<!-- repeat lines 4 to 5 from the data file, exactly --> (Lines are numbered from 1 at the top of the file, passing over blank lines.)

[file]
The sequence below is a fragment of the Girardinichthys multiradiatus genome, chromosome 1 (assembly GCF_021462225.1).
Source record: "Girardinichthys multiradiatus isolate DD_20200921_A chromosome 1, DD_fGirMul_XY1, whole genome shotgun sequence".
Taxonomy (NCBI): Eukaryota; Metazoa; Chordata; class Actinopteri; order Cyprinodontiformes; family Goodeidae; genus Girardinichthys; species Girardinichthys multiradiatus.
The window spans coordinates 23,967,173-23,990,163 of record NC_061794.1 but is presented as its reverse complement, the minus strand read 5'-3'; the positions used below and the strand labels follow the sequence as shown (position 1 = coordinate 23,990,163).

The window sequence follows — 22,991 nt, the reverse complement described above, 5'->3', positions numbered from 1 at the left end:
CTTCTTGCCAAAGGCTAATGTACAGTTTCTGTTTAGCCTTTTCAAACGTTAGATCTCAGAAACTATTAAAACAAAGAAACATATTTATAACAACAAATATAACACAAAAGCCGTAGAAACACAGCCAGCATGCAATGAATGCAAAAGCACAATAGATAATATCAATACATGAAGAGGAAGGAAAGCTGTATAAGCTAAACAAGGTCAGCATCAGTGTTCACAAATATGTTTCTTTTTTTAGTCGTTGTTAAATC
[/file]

The window spans coordinates 23,967,173-23,990,163 of record NC_061794.1 but is presented as its reverse complement, the minus strand read 5'-3'; the positions used below and the strand labels follow the sequence as shown (position 1 = coordinate 23,990,163).

The window sequence follows — 22,991 nt, the reverse complement described above, 5'->3', positions numbered from 1 at the left end: